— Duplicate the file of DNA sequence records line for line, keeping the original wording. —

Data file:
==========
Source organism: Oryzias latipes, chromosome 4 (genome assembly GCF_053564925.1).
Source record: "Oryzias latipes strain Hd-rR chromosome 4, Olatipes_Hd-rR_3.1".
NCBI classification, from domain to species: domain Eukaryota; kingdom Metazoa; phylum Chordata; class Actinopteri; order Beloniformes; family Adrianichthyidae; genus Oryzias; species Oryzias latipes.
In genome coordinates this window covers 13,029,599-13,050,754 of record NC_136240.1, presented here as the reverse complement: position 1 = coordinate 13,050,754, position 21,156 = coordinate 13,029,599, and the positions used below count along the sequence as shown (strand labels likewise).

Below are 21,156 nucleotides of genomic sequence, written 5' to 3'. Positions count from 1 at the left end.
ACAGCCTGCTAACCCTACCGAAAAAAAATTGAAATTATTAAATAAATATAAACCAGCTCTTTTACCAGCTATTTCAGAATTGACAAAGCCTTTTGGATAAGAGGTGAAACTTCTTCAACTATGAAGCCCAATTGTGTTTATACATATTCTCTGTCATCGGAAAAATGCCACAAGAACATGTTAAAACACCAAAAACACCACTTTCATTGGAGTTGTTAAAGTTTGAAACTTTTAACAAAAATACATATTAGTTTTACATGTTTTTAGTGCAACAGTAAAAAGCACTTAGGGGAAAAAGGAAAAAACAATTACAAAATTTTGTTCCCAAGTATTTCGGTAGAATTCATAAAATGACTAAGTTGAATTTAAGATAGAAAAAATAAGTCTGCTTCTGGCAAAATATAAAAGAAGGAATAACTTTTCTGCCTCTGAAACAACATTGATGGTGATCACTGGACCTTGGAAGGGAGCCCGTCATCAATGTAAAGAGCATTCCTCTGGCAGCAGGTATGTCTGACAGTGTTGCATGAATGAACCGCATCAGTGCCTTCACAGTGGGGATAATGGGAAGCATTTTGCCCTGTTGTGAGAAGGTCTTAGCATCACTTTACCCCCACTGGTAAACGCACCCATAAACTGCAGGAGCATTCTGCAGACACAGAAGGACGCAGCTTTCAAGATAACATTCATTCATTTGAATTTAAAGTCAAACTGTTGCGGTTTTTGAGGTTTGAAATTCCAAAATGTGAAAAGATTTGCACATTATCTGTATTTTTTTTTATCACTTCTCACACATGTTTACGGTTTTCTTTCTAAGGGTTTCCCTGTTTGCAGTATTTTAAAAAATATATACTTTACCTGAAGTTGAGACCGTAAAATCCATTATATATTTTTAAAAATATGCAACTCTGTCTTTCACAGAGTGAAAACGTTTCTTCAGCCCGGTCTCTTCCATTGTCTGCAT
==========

Source organism: Oryzias latipes, chromosome 4 (genome assembly GCF_053564925.1).
Source record: "Oryzias latipes strain Hd-rR chromosome 4, Olatipes_Hd-rR_3.1".
NCBI classification, from domain to species: domain Eukaryota; kingdom Metazoa; phylum Chordata; class Actinopteri; order Beloniformes; family Adrianichthyidae; genus Oryzias; species Oryzias latipes.
In genome coordinates this window covers 13,029,599-13,050,754 of record NC_136240.1, presented here as the reverse complement: position 1 = coordinate 13,050,754, position 21,156 = coordinate 13,029,599, and the positions used below count along the sequence as shown (strand labels likewise).

Below are 21,156 nucleotides of genomic sequence, written 5' to 3'. Positions count from 1 at the left end.
ACAGCCTGCTAACCCTACCGAAAAAAAATTGAAATTATTAAATAAATATAAACCAGCTCTTTTACCAGCTATTTCAGAATTGACAAAGCCTTTTGGATAAGAGGTGAAACTTCTTCAACTATGAAGCCCAATTGTGTTTATACATATTCTCTGTCATCGGAAAAATGCCACAAGAACATGTTAAAACACCAAAAACACCACTTTCATTGGAGTTGTTAAAGTTTGAAACTTTTAACAAAAATACATATTAGTTTTACATGTTTTTAGTGCAACAGTAAAAAGCACTTAGGGGAAAAAGGAAAAAACAATTACAAAATTTTGTTCCCAAGTATTTCGGTAGAATTCATAAAATGACTAAGTTGAATTTAAGATAGAAAAAATAAGTCTGCTTCTGGCAAAATATAAAAGAAGGAATAACTTTTCTGCCTCTGAAACAACATTGATGGTGATCACTGGACCTTGGAAGGGAGCCCGTCATCAATGTAAAGAGCATTCCTCTGGCAGCAGGTATGTCTGACAGTGTTGCATGAATGAACCGCATCAGTGCCTTCACAGTGGGGATAATGGGAAGCATTTTGCCCTGTTGTGAGAAGGTCTTAGCATCACTTTACCCCCACTGGTAAACGCACCCATAAACTGCAGGAGCATTCTGCAGACACAGAAGGACGCAGCTTTCAAGATAACATTCATTCATTTGAATTTAAAGTCAAACTGTTGCGGTTTTTGAGGTTTGAAATTCCAAAATGTGAAAAGATTTGCACATTATCTGTATTTTTTTTTATCACTTCTCACACATGTTTACGGTTTTCTTTCTAAGGGTTTCCCTGTTTGCAGTATTTTAAAAAATATATACTTTACCTGAAGTTGAGACCGTAAAATCCATTATATATTTTTAAAAATATGCAACTCTGTCTTTCACAGAGTGAAAACGTTTCTTCAGCCCGGTCTCTTCCATTGTCTGCAT